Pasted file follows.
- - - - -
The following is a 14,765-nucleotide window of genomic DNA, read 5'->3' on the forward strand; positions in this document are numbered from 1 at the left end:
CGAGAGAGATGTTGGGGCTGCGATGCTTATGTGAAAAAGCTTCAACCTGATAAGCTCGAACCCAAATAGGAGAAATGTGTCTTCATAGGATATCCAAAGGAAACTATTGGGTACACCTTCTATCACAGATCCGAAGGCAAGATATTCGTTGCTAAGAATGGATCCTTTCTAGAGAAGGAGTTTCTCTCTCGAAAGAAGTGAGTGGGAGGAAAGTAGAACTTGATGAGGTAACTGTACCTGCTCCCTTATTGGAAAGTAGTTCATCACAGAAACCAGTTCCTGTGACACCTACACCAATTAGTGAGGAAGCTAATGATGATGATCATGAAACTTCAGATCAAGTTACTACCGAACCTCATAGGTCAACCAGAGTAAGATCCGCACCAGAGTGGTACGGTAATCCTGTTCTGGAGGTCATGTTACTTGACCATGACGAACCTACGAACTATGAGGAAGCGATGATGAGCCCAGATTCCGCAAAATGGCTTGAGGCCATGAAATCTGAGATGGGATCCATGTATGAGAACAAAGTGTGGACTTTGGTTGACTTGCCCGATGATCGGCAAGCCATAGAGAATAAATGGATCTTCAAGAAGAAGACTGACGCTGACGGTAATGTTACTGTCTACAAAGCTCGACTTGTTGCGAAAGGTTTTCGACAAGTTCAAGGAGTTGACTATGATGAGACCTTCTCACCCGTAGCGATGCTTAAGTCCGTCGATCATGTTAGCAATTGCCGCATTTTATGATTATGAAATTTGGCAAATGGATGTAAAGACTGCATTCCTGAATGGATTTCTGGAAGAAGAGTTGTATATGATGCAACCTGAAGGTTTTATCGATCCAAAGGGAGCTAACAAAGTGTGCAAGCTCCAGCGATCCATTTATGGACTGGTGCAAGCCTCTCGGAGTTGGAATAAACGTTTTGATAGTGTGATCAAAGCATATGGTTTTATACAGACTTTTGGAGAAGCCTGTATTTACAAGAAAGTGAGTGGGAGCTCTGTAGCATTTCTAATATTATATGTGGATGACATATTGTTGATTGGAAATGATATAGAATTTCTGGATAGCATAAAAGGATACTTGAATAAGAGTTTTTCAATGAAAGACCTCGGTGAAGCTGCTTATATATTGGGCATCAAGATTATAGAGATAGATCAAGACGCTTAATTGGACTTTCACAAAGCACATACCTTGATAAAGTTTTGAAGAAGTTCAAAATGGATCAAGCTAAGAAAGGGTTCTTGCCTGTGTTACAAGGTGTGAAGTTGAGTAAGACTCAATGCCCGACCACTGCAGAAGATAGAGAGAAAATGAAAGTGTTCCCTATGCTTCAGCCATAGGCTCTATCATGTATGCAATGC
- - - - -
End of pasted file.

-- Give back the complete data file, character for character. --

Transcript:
The following is a 14,765-nucleotide window of genomic DNA, read 5'->3' on the forward strand; positions in this document are numbered from 1 at the left end:
CGAGAGAGATGTTGGGGCTGCGATGCTTATGTGAAAAAGCTTCAACCTGATAAGCTCGAACCCAAATAGGAGAAATGTGTCTTCATAGGATATCCAAAGGAAACTATTGGGTACACCTTCTATCACAGATCCGAAGGCAAGATATTCGTTGCTAAGAATGGATCCTTTCTAGAGAAGGAGTTTCTCTCTCGAAAGAAGTGAGTGGGAGGAAAGTAGAACTTGATGAGGTAACTGTACCTGCTCCCTTATTGGAAAGTAGTTCATCACAGAAACCAGTTCCTGTGACACCTACACCAATTAGTGAGGAAGCTAATGATGATGATCATGAAACTTCAGATCAAGTTACTACCGAACCTCATAGGTCAACCAGAGTAAGATCCGCACCAGAGTGGTACGGTAATCCTGTTCTGGAGGTCATGTTACTTGACCATGACGAACCTACGAACTATGAGGAAGCGATGATGAGCCCAGATTCCGCAAAATGGCTTGAGGCCATGAAATCTGAGATGGGATCCATGTATGAGAACAAAGTGTGGACTTTGGTTGACTTGCCCGATGATCGGCAAGCCATAGAGAATAAATGGATCTTCAAGAAGAAGACTGACGCTGACGGTAATGTTACTGTCTACAAAGCTCGACTTGTTGCGAAAGGTTTTCGACAAGTTCAAGGAGTTGACTATGATGAGACCTTCTCACCCGTAGCGATGCTTAAGTCCGTCGATCATGTTAGCAATTGCCGCATTTTATGATTATGAAATTTGGCAAATGGATGTAAAGACTGCATTCCTGAATGGATTTCTGGAAGAAGAGTTGTATATGATGCAACCTGAAGGTTTTATCGATCCAAAGGGAGCTAACAAAGTGTGCAAGCTCCAGCGATCCATTTATGGACTGGTGCAAGCCTCTCGGAGTTGGAATAAACGTTTTGATAGTGTGATCAAAGCATATGGTTTTATACAGACTTTTGGAGAAGCCTGTATTTACAAGAAAGTGAGTGGGAGCTCTGTAGCATTTCTAATATTATATGTGGATGACATATTGTTGATTGGAAATGATATAGAATTTCTGGATAGCATAAAAGGATACTTGAATAAGAGTTTTTCAATGAAAGACCTCGGTGAAGCTGCTTATATATTGGGCATCAAGATTATAGAGATAGATCAAGACGCTTAATTGGACTTTCACAAAGCACATACCTTGATAAAGTTTTGAAGAAGTTCAAAATGGATCAAGCTAAGAAAGGGTTCTTGCCTGTGTTACAAGGTGTGAAGTTGAGTAAGACTCAATGCCCGACCACTGCAGAAGATAGAGAGAAAATGAAAGTGTTCCCTATGCTTCAGCCATAGGCTCTATCATGTATGCAATGC